AKP, TP, NG, TT, JLK: This research has been reviewed by the Mayo Clinic Conflict of Interest Review Board and is being conducted in compliance with Mayo Clinic Conflict of Interest policies
  3. Husheng Ding

    Robert and Arlene Kogod Center on Aging, Mayo Clinic, Rochester, United States
    Contribution
    HD, performed animal studies, analyzed the data, revised and approved the manuscript, Acquisition of data, Analysis and interpretation of data, Drafting or revising the article
    Competing interests
    No competing interests declared.
  4. Megan M Weivoda

    Robert and Arlene Kogod Center on Aging, Mayo Clinic, Rochester, United States
    Contribution
    MMW, performed cell culture studies, analyzed the data, revised and approved the manuscript, Acquisition of data, Analysis and interpretation of data, Drafting or revising the article
    Competing interests
    No competing interests declared.
  5. Tamar Pirtskhalava

    Robert and Arlene Kogod Center on Aging, Mayo Clinic, Rochester, United States
    Contribution
    TP, performed animal studies, revised and approved the manuscript, Acquisition of data, Analysis and interpretation of data, Drafting or revising the article
    Competing interests
    AKP, TP, NG, TT, JLK: This research has been reviewed by the Mayo Clinic Conflict of Interest Review Board and is being conducted in compliance with Mayo Clinic Conflict of Interest policies
  6. Thomas A White

    Robert and Arlene Kogod Center on Aging, Mayo Clinic, Rochester, United States
    Contribution
    TAW, performed animal studies, analyzed the data, revised and approved the manuscript, Acquisition of data, Analysis and interpretation of data, Drafting or revising the article
    Competing interests
    No competing interests declared.
  7. Anna Sepe

    Robert and Arlene Kogod Center on Aging, Mayo Clinic, Rochester, United States
    Contribution
    AS, revised and approved the manuscript, Acquisition of data, Analysis and interpretation of data, Drafting or revising the article
    Competing interests
    No competing interests declared.
  8. Kurt O Johnson

    Robert and Arlene Kogod Center on Aging, Mayo Clinic, Rochester, United States
    Contribution
    KOJ, performed animal studies, revised and approved the manuscript, Acquisition of data, Analysis and interpretation of data, Drafting or revising the article
    Competing interests
    No competing interests declared.
  9. Michael B Stout

    Robert and Arlene Kogod Center on Aging, Mayo Clinic, Rochester, United States
    Contribution
    MBS, performed animal studies, revised and approved the manuscript, Acquisition of data, Analysis and interpretation of data, Drafting or revising the article
    Competing interests
    No competing interests declared.
  10. Nino Giorgadze

    Robert and Arlene Kogod Center on Aging, Mayo Clinic, Rochester, United States
    Contribution
    NG, contributed to isolation of primary human preadipocytes; revised and approved the manuscript, Acquisition of data, Analysis and interpretation of data, Drafting or revising the article
    Competing interests
    AKP, TP, NG, TT, JLK: This research has been reviewed by the Mayo Clinic Conflict of Interest Review Board and is being conducted in compliance with Mayo Clinic Conflict of Interest policies
  11. Michael D Jensen

    Robert and Arlene Kogod Center on Aging, Mayo Clinic, Rochester, United States
    Contribution
    MDJ, contributed to isolation of primary human preadipocytes, contributed to manuscript preparation, revised and approved the manuscript, Acquisition of data, Analysis and interpretation of data, Drafting or revising the article, Contributed unpublished essential data or reagents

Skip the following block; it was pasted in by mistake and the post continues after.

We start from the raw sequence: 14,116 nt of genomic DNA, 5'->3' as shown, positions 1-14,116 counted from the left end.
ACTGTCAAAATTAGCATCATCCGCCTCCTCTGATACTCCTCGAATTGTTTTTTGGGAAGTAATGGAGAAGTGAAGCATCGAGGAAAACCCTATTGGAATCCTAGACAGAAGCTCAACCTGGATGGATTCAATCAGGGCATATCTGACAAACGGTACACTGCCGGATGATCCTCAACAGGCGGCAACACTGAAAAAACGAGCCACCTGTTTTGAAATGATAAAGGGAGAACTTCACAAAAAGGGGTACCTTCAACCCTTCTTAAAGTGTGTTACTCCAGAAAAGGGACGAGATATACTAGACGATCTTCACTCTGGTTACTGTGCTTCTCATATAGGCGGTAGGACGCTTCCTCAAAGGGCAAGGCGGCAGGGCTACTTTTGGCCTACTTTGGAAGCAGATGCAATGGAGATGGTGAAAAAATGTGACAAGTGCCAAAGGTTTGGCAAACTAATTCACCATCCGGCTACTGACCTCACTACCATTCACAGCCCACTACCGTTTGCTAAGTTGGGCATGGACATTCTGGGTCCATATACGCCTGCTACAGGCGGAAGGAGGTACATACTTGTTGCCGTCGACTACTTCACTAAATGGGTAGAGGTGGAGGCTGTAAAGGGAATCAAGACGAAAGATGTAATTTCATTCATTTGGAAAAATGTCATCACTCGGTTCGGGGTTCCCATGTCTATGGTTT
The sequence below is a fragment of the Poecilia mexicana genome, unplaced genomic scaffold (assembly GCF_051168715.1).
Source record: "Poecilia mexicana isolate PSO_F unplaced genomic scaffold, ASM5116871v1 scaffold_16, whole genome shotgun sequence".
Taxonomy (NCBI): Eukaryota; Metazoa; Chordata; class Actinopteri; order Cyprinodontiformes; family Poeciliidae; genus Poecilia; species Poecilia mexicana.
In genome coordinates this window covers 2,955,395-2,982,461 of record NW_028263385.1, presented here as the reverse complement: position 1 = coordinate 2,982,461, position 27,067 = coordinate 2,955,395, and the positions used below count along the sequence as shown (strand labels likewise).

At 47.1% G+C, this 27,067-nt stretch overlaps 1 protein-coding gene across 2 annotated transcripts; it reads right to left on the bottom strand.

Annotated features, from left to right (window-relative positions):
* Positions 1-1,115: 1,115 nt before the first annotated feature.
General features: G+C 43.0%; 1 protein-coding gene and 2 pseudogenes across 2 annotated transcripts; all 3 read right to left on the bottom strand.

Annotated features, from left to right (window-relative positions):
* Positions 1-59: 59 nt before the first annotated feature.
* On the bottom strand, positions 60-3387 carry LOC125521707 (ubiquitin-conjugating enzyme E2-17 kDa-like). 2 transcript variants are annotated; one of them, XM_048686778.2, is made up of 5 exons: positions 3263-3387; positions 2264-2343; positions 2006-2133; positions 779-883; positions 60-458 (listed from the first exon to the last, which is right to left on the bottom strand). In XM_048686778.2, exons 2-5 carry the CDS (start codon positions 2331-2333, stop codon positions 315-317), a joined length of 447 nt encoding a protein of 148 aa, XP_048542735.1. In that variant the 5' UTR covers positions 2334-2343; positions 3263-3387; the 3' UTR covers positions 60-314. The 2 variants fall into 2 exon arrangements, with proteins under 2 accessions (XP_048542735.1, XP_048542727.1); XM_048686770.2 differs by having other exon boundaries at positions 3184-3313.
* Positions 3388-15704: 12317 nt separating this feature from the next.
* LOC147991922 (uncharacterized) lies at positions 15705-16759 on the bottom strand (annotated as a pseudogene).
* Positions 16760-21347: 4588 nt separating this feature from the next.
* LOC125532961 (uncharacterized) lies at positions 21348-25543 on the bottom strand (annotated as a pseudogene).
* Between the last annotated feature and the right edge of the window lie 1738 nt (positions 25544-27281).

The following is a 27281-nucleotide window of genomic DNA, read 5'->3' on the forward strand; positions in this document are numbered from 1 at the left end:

Competing interests
    No competing interests declared.
  12. Nathan K LeBrasseur

    Robert and Arlene Kogod Center on Aging, Mayo Clinic, Rochester, United States
    Contribution
    NKL, contributed to manuscript preparation, revised and approved the manuscript, Analysis and interpretation of data, Drafting or revising the article, Contributed unpublished essential data or reagents
    Competing interests
    No competing interests declared.
  13. Tamar Tchkonia

    Robert and Arlene Kogod Center on Aging, Mayo Clinic, Rochester, United States
    Contribution
    TT, conceived the project and designed the experiments; performed animal studies, wrote the manuscript; oversaw all experimental design, data analysis, and manuscript preparation, revised and approved the manuscript, Conception and design, Acquisition of data, Analysis and interpretation of data, Drafting or revising the article
    Competing interests
    AKP, TP, NG, TT, JLK: This research has been reviewed by the Mayo Clinic Conflict of Interest Review Board and is being conducted in compliance with Mayo Clinic Conflict of Interest policies
  14. James L Kirkland

    Robert and Arlene Kogod Center on Aging, Mayo Clinic, Rochester, United States
    Contribution
    JLK, conceived the project and designed the experiments, wrote the manuscript, oversaw all experimental design, data analysis, and manuscript preparation; revised and approved the manuscript, Conception and design, Drafting or revising the article, Contributed unpublished essential data or reagents
    For correspondence
    Kirkland.James@mayo.edu
    Competing interests
    AKP, TP, NG, TT, JLK: This research has been reviewed by the Mayo Clinic Conflict of Interest Review Board and is being conducted in compliance with Mayo Clinic Conflict of Interest policies

Funding

National Institute on Aging

  • Michael D Jensen
  • Nathan K LeBrasseur
  • James L Kirkland

Glenn Foundation for Medical Research

  • Nathan K LeBrasseur
  • James L Kirkland

The funders had no role in study design, data collection and interpretation, or the decision to submit the work for publication.

Acknowledgements

The authors are grateful to C. Guo for helping with ruxolitinib administration, J Armstrong for administrative assistance, and M Mahlman for obtaining human fat samples. This work was supported by NIH grants AG13925 (JLK), AG041122 (JLK), AG31736 (Project 4: JLK), AG044396 (JLK), DK50456 (JLK), AG46061 (AKP), the Connor Group, and the Glenn, Ted Nash Long Life, and Noaber Foundations (JLK). MX received a Glenn/American Federation for Aging Research Postdoctoral Fellowship for Translational Research on Aging.

Ethics

Human subjects: The protocol (10-005236) was approved by the Mayo Clinic Foundation Institutional Review Board for Human Research. Informed consent and consent to publish was obtained from all human subjects.

Animal experimentation: Experimental procedures (A21013, A37715 and A16315) were approved by the IACUC at Mayo Clinic.

Reviewing Editor

  1. Andrew Dillin, Reviewing Editor, Howard Hughes Medical Institute, University of California, Berkeley, United States

Publication history

  1. Received: November 13, 2015
  2. Accepted: December 18, 2015
  3. Accepted Manuscript published: December 19, 2015 (version 1)
  4. Version of Record published: February 4, 2016 (version 2)
  5. Version of Record updated: September 22, 2016 (version 3)

Copyright

© 2015, Xu et al.

This article is distributed under the terms of the Creative Commons Attribution License, which permits unrestricted use and redistribution provided that the original author and source are credited.